Last week, the Supreme Court upheld a Michigan law that banned affirmative action in Schuette v. BAMN. Civil rights leaders decried the Court’s decision. Yet hidden within the decision is a legal theory—about the significance of racial discrimination by ordinary citizens—that provides crucial and unexpected support for minority voting rights.
Michigan’s law banned any kind of preference on the basis of race or ethnicity in higher education. A lower court struck it down, reasoning not that the U.S. Constitution requires affirmative action, but that the law, which amended Michigan’s state constitution, kept minorities from using ordinary political tools to achieve policy goals like affirmative action. Athletes and legacies, the lower court reasoned, could still lobby or agitate to get admissions preferences. But for racial minorities, that option was now off the table—in a state where 80 percent of the people are white.
The Supreme Court reversed the lower court. Justice Sotomayor, dissenting, castigated her colleagues. As Sotomayor saw it, Schuette essentially discarded the “political process doctrine,” which had been used in previous cases to invalidate state laws that made it harder for minorities to achieve policies they strongly favor. The doctrine rested on the proposition that it violates equal protection for a state to create special procedures, such as referendum voting requirements, for the enactment of laws whose benefits inure primarily to racial minorities.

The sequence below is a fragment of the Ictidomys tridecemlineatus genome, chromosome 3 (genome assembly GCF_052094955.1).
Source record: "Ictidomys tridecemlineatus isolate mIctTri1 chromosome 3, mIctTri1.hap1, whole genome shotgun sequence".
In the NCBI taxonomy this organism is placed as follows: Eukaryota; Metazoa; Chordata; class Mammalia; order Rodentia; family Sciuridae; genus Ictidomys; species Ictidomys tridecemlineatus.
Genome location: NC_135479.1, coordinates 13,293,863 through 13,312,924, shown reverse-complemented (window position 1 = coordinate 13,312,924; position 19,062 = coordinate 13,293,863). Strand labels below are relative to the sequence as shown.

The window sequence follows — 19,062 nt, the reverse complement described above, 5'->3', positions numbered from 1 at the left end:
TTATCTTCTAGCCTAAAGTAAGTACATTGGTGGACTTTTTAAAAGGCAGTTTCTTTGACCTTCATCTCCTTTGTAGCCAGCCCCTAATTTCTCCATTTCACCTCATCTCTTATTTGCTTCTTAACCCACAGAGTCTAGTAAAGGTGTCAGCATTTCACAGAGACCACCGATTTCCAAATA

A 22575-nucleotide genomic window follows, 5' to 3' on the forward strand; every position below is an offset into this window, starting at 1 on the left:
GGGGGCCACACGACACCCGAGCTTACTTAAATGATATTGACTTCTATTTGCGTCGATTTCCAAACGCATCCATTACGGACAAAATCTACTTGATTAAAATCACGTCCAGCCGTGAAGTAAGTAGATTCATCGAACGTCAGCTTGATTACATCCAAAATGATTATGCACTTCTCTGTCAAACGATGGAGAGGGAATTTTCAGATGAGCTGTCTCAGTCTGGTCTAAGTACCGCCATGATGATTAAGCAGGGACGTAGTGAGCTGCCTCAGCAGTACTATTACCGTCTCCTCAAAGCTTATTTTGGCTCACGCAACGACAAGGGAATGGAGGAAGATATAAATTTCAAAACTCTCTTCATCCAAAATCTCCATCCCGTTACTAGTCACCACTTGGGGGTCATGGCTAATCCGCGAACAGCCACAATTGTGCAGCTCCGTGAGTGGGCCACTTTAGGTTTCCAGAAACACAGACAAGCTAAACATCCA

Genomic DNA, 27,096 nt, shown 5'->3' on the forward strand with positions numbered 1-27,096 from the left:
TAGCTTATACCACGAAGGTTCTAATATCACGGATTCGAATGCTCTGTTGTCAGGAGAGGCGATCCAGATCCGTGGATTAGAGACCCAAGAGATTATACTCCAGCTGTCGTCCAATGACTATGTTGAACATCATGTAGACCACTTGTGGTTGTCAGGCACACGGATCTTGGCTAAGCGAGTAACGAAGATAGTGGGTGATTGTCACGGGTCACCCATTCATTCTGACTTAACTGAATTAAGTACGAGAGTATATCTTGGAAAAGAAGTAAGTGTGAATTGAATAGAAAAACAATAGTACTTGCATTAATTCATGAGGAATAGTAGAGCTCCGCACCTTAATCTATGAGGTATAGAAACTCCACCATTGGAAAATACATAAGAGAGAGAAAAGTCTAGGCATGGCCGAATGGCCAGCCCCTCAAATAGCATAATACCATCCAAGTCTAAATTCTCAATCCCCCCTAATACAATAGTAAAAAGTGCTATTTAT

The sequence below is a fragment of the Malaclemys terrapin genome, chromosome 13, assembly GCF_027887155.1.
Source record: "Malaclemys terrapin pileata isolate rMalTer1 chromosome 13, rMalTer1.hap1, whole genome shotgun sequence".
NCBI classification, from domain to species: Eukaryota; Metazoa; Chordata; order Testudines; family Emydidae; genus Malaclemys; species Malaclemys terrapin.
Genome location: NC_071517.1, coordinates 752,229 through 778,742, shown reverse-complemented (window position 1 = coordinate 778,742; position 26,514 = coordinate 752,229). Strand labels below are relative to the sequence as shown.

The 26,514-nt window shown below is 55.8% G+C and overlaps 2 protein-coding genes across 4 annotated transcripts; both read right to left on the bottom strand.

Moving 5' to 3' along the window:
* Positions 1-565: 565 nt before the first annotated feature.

Some of the rhetoric and anger in Sotomayor’s dissent can be traced to the Court’s marquee decision last summer holding that southern states and local governments were no longer required to get advance permission from the federal government before implementing changes to their election laws, a Voting Rights Act requirement known as preclearance. That case, called Shelby County v. Holder, was similarly blasted by civil rights advocates as portending a return to the bad old days when southern states gerrymandered or invented absurd voting prerequisites to dilute the political power of their African American citizenry.